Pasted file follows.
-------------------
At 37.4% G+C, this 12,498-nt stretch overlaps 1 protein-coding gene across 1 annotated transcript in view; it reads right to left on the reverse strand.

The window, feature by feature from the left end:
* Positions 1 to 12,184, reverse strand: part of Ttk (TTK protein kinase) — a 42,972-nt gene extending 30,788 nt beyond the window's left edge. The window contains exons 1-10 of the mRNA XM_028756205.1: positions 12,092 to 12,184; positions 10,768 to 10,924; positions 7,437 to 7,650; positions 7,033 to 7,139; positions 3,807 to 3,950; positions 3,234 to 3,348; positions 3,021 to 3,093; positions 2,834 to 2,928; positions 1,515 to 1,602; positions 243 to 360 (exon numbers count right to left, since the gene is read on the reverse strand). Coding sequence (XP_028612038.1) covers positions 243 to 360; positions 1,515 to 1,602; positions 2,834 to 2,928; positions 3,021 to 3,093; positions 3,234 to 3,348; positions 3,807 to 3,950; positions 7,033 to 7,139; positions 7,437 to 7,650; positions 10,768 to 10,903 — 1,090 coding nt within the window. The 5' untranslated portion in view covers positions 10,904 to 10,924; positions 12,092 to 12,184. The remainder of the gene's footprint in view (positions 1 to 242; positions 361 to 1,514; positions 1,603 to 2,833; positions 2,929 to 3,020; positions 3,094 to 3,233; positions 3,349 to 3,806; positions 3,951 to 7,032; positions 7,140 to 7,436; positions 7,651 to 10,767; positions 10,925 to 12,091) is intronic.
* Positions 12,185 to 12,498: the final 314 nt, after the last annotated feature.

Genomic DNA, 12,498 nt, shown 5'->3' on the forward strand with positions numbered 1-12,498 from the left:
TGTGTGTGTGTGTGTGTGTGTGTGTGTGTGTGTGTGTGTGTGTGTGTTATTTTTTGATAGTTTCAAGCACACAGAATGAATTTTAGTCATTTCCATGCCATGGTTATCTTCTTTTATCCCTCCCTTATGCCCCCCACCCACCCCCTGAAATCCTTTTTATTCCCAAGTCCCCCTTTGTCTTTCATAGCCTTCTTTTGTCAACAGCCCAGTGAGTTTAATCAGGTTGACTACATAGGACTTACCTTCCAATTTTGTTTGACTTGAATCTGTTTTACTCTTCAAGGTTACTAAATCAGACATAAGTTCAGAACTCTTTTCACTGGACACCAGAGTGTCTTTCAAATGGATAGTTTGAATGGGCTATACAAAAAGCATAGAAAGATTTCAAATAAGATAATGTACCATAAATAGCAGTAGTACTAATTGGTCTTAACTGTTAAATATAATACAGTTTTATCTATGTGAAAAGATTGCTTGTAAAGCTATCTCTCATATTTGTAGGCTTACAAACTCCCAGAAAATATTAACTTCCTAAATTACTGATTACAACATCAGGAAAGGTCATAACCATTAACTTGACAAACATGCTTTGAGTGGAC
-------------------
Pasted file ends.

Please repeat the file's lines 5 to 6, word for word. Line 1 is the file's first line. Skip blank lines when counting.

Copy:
Genomic DNA, 12,498 nt, shown 5'->3' on the forward strand with positions numbered 1-12,498 from the left:
TGTGTGTGTGTGTGTGTGTGTGTGTGTGTGTGTGTGTGTGTGTGTGTTATTTTTTGATAGTTTCAAGCACACAGAATGAATTTTAGTCATTTCCATGCCATGGTTATCTTCTTTTATCCCTCCCTTATGCCCCCCACCCACCCCCTGAAATCCTTTTTATTCCCAAGTCCCCCTTTGTCTTTCATAGCCTTCTTTTGTCAACAGCCCAGTGAGTTTAATCAGGTTGACTACATAGGACTTACCTTCCAATTTTGTTTGACTTGAATCTGTTTTACTCTTCAAGGTTACTAAATCAGACATAAGTTCAGAACTCTTTTCACTGGACACCAGAGTGTCTTTCAAATGGATAGTTTGAATGGGCTATACAAAAAGCATAGAAAGATTTCAAATAAGATAATGTACCATAAATAGCAGTAGTACTAATTGGTCTTAACTGTTAAATATAATACAGTTTTATCTATGTGAAAAGATTGCTTGTAAAGCTATCTCTCATATTTGTAGGCTTACAAACTCCCAGAAAATATTAACTTCCTAAATTACTGATTACAACATCAGGAAAGGTCATAACCATTAACTTGACAAACATGCTTTGAGTGGAC